Research Methodology

Part of the Studies of Organized Crime book series (SOOC, volume 2)


Organize Crime Organize Crime Group Internal Revenue Service Syndicate Crime Philadelphia Inquirer 
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  1. 1.
    Alan A. Block, East Side-West Side: Organizing Crime in New York, 1930–1950 (New Brunswick, New Jersey: Transaction Books, 1983), p. 12.Google Scholar
  2. 3.
    Alan A. Block, The Business of Crime (Boulder, CO: Westview, 1991), pp. 20–21.Google Scholar
  3. 4.
    S.A. Paolantonio, Frank Rizzo: The Last Big Man in Big City America (Philadelphia: Camino Books, 1993), p. 95.Google Scholar
  4. 5.
  5. 6.
    See, for example, Kenneth O’Reilly, Racial Matters: The FBI’s Secret File on Black America, 1960–1972 (New York: The Free Press, 1989).Google Scholar
  6. 8.
    Bruce DiChristina, “The Quantitative Emphasis in Criminal Justice Education,” Journal of Criminal Justice Education vol. 8, no. 2 (Fall 1997), p. 189.Google Scholar
  7. 9.
    State of New Jersey Commission of Investigation (NJCI), Afro-Lineal Organized Crime (Trenton, NJ: NJCI, 1991). Pennsylvania Crime Commission (PCC) reports reviewed for this study include the following; A Decade of Organized Crime in Pennsylvania: 1980 Report; Annual Report (1988); Organized Crime in Pennsylvania: 1990 Report; Annual Report (1991). Conshohocken, PA: PCC.Google Scholar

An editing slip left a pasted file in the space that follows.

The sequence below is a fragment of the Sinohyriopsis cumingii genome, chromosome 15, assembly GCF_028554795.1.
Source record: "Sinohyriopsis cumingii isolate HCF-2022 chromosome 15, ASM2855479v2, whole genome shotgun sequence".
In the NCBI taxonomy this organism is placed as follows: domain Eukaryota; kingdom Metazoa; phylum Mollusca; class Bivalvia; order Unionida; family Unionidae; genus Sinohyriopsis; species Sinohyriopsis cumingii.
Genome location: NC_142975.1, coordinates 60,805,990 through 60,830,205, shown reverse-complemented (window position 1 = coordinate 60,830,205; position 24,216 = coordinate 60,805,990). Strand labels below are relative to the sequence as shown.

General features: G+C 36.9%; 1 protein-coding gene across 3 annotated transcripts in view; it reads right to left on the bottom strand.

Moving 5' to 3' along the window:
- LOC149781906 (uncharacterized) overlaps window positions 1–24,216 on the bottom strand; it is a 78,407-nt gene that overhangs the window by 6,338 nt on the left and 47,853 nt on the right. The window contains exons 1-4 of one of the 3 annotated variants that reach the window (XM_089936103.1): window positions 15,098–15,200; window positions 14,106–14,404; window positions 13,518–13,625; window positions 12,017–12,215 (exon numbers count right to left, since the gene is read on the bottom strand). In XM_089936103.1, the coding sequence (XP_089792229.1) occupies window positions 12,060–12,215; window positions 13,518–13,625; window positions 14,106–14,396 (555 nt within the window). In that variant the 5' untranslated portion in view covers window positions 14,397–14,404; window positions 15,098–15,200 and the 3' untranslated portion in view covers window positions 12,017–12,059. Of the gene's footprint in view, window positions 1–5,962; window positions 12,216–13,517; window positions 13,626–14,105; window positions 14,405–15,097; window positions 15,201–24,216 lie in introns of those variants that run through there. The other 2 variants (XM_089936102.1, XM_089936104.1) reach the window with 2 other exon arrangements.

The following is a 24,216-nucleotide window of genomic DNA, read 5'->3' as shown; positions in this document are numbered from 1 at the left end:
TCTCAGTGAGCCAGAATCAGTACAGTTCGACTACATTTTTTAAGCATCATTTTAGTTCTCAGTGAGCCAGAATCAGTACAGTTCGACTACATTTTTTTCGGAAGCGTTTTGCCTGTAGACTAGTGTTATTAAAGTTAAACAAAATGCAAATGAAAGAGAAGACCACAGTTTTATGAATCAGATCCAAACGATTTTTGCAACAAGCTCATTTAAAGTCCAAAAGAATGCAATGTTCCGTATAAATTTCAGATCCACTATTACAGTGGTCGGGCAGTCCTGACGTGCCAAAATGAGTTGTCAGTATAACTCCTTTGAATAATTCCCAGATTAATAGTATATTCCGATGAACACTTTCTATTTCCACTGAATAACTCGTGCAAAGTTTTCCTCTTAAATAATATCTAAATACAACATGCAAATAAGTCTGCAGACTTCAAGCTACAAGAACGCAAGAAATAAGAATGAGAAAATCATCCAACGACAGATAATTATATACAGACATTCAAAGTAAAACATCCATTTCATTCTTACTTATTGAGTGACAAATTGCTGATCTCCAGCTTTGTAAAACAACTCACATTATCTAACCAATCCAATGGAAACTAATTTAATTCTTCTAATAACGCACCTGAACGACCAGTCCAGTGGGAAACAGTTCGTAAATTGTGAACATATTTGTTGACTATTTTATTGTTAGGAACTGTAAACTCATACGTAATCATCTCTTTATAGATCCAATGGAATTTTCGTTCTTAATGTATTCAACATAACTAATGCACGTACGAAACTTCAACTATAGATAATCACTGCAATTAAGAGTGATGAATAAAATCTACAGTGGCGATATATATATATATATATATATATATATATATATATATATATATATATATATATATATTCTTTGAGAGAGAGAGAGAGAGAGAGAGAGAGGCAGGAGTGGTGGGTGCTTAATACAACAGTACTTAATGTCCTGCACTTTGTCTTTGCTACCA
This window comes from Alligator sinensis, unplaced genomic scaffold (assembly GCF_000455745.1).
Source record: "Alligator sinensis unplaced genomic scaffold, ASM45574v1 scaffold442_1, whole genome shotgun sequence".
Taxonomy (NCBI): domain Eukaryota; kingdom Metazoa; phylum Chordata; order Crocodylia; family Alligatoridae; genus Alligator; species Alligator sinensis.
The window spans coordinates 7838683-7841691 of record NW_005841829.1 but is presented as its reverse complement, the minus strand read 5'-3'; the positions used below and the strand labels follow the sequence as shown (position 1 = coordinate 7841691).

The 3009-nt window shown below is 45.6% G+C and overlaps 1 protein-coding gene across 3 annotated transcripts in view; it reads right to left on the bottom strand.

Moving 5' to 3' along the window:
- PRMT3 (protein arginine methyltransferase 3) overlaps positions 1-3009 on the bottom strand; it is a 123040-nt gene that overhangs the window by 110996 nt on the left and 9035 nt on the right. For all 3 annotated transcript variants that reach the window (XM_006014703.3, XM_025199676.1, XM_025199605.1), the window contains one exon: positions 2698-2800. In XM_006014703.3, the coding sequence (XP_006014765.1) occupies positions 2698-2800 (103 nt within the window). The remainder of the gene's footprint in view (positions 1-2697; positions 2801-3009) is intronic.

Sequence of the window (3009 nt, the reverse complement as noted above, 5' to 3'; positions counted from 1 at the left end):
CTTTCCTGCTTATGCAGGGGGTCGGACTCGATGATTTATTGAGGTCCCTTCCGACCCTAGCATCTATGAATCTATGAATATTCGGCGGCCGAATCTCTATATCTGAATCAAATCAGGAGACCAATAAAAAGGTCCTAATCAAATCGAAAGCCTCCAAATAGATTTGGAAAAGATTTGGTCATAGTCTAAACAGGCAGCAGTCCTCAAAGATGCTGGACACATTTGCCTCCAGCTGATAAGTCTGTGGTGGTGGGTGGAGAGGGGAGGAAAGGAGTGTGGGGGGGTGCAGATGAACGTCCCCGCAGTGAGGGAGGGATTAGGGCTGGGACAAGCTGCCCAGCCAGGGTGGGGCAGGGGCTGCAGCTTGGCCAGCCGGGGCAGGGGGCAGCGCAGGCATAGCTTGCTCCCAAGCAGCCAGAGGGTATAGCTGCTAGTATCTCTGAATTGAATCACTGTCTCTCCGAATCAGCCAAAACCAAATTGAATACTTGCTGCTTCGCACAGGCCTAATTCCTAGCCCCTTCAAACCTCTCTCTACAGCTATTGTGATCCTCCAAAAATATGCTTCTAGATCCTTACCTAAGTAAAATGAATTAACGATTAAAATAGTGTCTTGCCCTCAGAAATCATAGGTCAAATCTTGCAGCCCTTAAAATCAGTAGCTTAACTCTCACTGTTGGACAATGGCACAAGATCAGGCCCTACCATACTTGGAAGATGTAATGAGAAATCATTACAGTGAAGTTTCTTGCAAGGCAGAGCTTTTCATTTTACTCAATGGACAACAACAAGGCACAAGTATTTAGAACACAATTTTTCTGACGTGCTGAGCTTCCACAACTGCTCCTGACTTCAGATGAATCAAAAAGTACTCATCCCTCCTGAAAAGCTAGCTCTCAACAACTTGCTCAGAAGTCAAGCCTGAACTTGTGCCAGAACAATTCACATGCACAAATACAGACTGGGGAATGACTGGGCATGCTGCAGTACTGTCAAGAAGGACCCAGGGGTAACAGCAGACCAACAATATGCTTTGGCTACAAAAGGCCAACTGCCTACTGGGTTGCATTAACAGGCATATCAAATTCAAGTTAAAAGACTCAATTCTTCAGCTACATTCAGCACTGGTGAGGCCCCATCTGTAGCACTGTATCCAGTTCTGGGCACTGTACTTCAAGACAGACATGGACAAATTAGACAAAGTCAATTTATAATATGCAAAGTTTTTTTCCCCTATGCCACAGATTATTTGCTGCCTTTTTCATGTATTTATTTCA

8. 10.
    Though interviews are not extensively utilized in the study, I should note attention was paid to “traditional” methodological field interviewing concerns. See William Foote Whyte, “Interviewing in Field Research,” in Richard N. Adams and Jack J. Preiss (eds.), Human Organization Research (Homewood, IL: Dorsey Press, 1960), pp. 352–374. This was particularly true regarding the motivations of interview subjects. The multi-method approach, cross-referencing interview data with information gleaned in other manners, including document research, helped reduce these potential problems.Google Scholar
  9. 12.
    Annelise Graebner Anderson, The Business of Organized Crime: A Cosa Nostra Family (Stanford, CA: Hoover Institution Press, 1979), p. 6.Google Scholar